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Editorial |

Breast Cancer Screening:  Toward Informed Decisions

Joann G. Elmore, MD, MPH1; Barnett S. Kramer, MD, MPH2
[+] Author Affiliations
1Harborview Medical Center, Department of Medicine, University of Washington School of Medicine, Seattle, Washington
2Division of Cancer Prevention, National Cancer Institute, Bethesda, Maryland
JAMA. 2014;311(13):1298-1299. doi:10.1001/jama.2014.2494.
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In today’s fast-paced, media-saturated world, messages about mammography are ubiquitous. Breast cancer is sometimes characterized as an imminent threat to life and screening mammography as the way to overcome the resulting sense of vulnerability. Physicians recommend screening mammography, hoping that it will save lives; they also may be concerned about medical malpractice and poor quality performance ratings if they do not encourage screening. But patient fears and physician concerns are not conducive to truly informed shared decision making about a complex choice.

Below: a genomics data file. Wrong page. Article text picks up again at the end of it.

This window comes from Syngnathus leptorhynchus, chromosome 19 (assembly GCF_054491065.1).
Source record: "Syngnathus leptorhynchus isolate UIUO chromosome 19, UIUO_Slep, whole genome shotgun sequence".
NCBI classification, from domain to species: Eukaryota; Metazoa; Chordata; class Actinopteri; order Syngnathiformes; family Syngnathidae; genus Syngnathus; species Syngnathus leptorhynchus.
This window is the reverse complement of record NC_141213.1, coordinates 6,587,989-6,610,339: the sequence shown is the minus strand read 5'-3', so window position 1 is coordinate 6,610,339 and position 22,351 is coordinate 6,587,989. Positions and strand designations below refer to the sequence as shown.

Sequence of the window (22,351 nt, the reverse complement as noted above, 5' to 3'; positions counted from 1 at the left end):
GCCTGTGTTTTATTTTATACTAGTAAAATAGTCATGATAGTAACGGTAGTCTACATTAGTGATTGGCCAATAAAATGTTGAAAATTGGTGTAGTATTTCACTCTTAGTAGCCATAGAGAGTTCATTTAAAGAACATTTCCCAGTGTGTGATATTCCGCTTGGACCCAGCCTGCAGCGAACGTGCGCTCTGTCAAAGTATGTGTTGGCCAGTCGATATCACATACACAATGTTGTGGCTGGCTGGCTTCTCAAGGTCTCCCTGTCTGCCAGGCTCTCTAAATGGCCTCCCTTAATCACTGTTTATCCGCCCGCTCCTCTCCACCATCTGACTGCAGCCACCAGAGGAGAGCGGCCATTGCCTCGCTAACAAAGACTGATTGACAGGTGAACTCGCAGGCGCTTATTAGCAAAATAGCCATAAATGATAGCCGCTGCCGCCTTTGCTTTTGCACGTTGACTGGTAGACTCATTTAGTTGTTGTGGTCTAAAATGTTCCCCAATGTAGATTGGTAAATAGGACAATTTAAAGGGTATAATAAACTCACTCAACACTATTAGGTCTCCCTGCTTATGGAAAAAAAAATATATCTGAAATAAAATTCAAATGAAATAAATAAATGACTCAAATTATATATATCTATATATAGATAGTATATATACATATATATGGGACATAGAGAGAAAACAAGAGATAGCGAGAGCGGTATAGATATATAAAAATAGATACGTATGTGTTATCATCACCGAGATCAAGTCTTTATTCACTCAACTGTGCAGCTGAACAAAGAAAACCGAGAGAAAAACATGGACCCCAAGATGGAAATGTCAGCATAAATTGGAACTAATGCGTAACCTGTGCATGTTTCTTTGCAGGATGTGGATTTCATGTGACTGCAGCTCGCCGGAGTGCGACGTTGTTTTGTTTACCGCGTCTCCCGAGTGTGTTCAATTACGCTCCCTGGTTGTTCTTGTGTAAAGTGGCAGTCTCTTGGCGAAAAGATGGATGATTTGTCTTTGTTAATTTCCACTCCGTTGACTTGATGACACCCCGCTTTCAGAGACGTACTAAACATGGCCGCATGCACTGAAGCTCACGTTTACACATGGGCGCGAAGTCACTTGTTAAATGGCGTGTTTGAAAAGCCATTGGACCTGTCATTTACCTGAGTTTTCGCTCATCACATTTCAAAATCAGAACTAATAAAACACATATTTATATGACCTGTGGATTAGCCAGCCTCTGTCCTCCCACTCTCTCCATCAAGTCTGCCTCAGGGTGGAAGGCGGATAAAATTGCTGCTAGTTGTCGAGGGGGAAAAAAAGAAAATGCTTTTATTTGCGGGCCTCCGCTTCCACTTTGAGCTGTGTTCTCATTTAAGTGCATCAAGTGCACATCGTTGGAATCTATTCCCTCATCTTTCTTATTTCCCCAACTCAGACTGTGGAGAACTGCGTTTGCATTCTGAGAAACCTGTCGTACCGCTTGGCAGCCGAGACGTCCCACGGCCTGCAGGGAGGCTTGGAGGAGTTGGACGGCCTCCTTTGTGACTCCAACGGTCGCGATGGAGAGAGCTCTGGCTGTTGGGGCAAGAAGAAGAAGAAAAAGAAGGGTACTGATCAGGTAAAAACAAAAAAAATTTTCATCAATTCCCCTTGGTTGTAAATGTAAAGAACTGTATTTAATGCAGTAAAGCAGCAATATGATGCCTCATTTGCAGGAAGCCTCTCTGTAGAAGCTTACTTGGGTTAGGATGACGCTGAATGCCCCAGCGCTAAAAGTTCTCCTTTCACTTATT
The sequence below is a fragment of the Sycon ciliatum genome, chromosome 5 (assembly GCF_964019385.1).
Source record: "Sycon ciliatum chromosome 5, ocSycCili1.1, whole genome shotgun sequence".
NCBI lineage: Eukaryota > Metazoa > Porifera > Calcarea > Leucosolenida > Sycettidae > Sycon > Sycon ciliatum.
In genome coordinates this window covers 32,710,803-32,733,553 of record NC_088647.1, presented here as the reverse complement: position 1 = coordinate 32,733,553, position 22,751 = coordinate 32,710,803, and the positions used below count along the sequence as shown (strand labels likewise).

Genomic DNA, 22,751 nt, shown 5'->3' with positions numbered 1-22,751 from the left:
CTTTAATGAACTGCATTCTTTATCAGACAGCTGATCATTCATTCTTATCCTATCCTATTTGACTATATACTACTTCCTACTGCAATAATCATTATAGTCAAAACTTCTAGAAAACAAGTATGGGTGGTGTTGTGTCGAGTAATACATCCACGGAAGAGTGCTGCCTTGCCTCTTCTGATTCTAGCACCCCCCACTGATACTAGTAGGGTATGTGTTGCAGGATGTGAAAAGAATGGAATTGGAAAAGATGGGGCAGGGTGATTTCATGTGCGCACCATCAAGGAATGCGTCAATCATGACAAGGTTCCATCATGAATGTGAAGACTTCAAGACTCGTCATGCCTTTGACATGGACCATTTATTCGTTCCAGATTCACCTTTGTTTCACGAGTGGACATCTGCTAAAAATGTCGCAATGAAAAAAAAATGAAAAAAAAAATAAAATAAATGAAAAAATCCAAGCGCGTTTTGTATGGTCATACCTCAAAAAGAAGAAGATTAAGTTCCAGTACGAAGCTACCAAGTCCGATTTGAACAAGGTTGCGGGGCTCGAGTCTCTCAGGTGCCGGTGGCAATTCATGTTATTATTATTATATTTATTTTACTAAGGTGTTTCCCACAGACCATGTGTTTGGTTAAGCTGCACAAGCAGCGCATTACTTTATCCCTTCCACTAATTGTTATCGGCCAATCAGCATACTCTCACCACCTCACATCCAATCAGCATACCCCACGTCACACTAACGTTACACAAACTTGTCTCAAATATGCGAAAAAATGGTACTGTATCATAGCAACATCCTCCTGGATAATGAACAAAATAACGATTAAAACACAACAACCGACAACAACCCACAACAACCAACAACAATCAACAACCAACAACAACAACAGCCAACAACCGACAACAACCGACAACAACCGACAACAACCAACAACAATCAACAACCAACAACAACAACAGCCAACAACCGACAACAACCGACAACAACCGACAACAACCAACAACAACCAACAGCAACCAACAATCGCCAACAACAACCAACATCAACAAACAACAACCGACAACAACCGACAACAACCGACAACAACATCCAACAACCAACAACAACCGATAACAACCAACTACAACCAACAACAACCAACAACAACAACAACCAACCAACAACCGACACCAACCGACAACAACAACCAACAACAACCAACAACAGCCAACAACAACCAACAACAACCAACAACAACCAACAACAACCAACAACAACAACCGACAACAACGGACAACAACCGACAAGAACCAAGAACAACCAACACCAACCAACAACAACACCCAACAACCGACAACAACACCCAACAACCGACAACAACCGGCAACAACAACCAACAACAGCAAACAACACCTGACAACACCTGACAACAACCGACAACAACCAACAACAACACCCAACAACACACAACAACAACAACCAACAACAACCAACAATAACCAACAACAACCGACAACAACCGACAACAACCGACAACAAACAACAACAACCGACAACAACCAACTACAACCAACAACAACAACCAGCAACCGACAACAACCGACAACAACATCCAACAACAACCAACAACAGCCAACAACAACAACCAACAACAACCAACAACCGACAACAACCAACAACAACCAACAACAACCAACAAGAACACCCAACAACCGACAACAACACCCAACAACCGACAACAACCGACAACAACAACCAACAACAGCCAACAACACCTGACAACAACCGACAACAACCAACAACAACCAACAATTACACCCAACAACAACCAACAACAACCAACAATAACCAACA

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The American Medical Association is accredited by the Accreditation Council for Continuing Medical Education to provide continuing medical education for physicians. The AMA designates this journal-based CME activity for a maximum of 1 AMA PRA Category 1 CreditTM per course. Physicians should claim only the credit commensurate with the extent of their participation in the activity. Physicians who complete the CME course and score at least 80% correct on the quiz are eligible for AMA PRA Category 1 CreditTM.
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